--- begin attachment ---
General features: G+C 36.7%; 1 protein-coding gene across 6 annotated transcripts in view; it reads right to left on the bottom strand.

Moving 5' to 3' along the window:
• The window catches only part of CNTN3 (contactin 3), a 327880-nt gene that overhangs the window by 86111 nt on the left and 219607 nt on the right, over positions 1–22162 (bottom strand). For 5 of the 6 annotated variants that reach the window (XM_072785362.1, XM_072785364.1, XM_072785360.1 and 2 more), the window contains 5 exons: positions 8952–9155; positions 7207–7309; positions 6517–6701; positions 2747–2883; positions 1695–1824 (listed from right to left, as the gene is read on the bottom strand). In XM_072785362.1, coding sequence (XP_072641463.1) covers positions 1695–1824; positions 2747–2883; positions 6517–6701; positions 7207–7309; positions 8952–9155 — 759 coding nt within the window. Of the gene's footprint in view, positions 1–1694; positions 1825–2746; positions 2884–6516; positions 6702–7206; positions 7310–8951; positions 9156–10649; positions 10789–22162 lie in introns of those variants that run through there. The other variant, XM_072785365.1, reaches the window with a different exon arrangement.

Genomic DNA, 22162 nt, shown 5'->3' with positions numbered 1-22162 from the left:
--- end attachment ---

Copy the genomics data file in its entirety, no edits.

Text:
General features: G+C 36.7%; 1 protein-coding gene across 6 annotated transcripts in view; it reads right to left on the bottom strand.

Moving 5' to 3' along the window:
• The window catches only part of CNTN3 (contactin 3), a 327880-nt gene that overhangs the window by 86111 nt on the left and 219607 nt on the right, over positions 1–22162 (bottom strand). For 5 of the 6 annotated variants that reach the window (XM_072785362.1, XM_072785364.1, XM_072785360.1 and 2 more), the window contains 5 exons: positions 8952–9155; positions 7207–7309; positions 6517–6701; positions 2747–2883; positions 1695–1824 (listed from right to left, as the gene is read on the bottom strand). In XM_072785362.1, coding sequence (XP_072641463.1) covers positions 1695–1824; positions 2747–2883; positions 6517–6701; positions 7207–7309; positions 8952–9155 — 759 coding nt within the window. Of the gene's footprint in view, positions 1–1694; positions 1825–2746; positions 2884–6516; positions 6702–7206; positions 7310–8951; positions 9156–10649; positions 10789–22162 lie in introns of those variants that run through there. The other variant, XM_072785365.1, reaches the window with a different exon arrangement.

Genomic DNA, 22162 nt, shown 5'->3' with positions numbered 1-22162 from the left: